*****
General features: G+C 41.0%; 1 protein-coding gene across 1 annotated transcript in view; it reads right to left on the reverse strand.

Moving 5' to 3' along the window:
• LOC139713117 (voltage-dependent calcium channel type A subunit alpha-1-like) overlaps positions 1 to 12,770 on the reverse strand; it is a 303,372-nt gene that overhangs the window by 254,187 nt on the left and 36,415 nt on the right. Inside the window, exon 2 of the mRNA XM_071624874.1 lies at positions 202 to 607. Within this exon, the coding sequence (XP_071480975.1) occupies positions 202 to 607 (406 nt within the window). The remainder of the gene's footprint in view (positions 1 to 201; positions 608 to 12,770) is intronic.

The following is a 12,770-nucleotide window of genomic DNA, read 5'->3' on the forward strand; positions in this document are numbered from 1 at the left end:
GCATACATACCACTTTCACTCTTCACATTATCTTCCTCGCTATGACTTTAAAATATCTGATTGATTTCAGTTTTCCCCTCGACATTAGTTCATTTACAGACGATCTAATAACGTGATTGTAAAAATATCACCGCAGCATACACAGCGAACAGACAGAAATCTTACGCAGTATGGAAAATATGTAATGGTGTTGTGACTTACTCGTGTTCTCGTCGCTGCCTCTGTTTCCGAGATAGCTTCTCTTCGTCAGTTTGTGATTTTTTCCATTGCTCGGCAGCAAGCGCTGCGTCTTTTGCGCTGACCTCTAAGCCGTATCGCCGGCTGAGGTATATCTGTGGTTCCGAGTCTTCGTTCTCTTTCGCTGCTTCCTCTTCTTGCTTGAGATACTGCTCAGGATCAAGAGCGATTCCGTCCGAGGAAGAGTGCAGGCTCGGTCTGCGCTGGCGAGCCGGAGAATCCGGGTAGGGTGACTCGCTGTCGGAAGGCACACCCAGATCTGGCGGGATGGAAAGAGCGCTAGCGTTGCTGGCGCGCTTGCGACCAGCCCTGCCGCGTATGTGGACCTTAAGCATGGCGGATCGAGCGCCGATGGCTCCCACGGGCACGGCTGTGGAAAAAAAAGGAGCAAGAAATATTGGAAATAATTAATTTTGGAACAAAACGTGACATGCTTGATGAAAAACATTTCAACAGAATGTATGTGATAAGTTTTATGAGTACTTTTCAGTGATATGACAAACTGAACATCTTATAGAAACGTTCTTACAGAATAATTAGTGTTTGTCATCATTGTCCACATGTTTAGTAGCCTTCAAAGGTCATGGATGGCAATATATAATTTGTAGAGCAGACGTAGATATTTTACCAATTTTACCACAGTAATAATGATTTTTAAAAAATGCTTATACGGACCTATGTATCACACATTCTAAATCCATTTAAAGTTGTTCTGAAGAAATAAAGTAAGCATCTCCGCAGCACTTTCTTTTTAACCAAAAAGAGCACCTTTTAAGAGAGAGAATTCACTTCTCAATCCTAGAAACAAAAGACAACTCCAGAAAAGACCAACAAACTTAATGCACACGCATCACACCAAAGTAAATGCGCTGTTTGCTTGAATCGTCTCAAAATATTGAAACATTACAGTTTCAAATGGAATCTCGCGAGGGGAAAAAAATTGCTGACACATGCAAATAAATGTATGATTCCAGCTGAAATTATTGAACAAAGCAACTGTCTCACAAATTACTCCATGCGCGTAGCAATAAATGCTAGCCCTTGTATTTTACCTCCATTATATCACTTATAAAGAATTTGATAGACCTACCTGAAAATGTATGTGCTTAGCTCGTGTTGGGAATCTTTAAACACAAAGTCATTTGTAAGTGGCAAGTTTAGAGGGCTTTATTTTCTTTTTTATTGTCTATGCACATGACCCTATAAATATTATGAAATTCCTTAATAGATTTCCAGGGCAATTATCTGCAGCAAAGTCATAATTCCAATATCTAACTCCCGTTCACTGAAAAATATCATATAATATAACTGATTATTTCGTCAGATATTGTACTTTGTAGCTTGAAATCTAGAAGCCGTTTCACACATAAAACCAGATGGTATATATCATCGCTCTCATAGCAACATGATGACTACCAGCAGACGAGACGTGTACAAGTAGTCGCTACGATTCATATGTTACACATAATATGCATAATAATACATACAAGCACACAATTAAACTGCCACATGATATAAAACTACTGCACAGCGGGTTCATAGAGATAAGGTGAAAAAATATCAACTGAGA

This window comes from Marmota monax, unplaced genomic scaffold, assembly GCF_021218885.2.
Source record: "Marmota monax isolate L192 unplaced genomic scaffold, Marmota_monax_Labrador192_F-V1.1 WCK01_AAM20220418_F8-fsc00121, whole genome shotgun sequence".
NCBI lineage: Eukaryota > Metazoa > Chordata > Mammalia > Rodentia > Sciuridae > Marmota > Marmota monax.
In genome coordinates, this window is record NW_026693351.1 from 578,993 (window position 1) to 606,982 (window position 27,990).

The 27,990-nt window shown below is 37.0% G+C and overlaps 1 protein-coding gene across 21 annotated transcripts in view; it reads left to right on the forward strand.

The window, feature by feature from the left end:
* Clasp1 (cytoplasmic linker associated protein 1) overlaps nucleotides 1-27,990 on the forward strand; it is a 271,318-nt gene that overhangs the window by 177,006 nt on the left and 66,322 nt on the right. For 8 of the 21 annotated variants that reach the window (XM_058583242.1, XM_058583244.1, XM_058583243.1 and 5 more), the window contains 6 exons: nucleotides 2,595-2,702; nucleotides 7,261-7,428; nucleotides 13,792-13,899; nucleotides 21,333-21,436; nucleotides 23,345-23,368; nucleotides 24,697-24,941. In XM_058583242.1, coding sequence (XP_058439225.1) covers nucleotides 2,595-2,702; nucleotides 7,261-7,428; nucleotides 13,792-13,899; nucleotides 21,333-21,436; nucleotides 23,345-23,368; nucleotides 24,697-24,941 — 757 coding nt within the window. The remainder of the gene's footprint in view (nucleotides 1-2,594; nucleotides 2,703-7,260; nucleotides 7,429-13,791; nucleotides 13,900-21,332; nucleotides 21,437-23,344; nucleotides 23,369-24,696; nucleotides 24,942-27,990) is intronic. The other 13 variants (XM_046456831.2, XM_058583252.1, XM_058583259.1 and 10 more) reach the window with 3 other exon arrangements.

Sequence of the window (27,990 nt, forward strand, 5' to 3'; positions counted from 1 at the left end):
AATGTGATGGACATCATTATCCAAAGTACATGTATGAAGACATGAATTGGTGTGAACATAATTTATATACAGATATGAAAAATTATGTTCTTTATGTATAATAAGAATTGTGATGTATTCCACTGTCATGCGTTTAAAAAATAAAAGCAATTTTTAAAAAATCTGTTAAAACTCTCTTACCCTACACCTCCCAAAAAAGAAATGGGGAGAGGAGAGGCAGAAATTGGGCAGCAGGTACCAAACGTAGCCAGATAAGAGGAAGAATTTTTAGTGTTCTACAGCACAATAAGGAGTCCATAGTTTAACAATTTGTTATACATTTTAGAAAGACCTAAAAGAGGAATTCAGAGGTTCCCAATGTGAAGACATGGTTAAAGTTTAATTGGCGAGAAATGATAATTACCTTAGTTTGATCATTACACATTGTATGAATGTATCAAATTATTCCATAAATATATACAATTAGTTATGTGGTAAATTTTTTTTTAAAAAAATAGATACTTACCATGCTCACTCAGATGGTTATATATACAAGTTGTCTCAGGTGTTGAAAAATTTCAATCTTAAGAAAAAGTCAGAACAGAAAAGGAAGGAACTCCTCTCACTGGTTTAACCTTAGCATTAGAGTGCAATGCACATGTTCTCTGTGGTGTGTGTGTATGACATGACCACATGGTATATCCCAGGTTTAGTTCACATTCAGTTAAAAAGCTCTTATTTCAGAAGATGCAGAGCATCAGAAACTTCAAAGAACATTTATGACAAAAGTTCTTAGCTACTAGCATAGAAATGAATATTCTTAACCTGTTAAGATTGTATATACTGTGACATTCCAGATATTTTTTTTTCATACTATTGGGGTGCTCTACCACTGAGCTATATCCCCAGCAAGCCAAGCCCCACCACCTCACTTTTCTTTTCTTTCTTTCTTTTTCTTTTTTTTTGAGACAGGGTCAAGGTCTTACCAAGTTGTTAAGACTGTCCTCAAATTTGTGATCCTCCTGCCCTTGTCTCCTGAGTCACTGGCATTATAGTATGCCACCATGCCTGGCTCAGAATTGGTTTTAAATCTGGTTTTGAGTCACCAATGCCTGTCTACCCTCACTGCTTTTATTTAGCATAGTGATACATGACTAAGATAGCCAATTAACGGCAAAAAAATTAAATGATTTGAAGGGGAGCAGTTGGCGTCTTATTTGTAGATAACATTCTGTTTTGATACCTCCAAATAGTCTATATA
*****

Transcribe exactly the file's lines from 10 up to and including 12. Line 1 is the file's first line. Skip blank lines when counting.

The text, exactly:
The 27,990-nt window shown below is 37.0% G+C and overlaps 1 protein-coding gene across 21 annotated transcripts in view; it reads left to right on the forward strand.

The window, feature by feature from the left end:
* Clasp1 (cytoplasmic linker associated protein 1) overlaps nucleotides 1-27,990 on the forward strand; it is a 271,318-nt gene that overhangs the window by 177,006 nt on the left and 66,322 nt on the right. For 8 of the 21 annotated variants that reach the window (XM_058583242.1, XM_058583244.1, XM_058583243.1 and 5 more), the window contains 6 exons: nucleotides 2,595-2,702; nucleotides 7,261-7,428; nucleotides 13,792-13,899; nucleotides 21,333-21,436; nucleotides 23,345-23,368; nucleotides 24,697-24,941. In XM_058583242.1, coding sequence (XP_058439225.1) covers nucleotides 2,595-2,702; nucleotides 7,261-7,428; nucleotides 13,792-13,899; nucleotides 21,333-21,436; nucleotides 23,345-23,368; nucleotides 24,697-24,941 — 757 coding nt within the window. The remainder of the gene's footprint in view (nucleotides 1-2,594; nucleotides 2,703-7,260; nucleotides 7,429-13,791; nucleotides 13,900-21,332; nucleotides 21,437-23,344; nucleotides 23,369-24,696; nucleotides 24,942-27,990) is intronic. The other 13 variants (XM_046456831.2, XM_058583252.1, XM_058583259.1 and 10 more) reach the window with 3 other exon arrangements.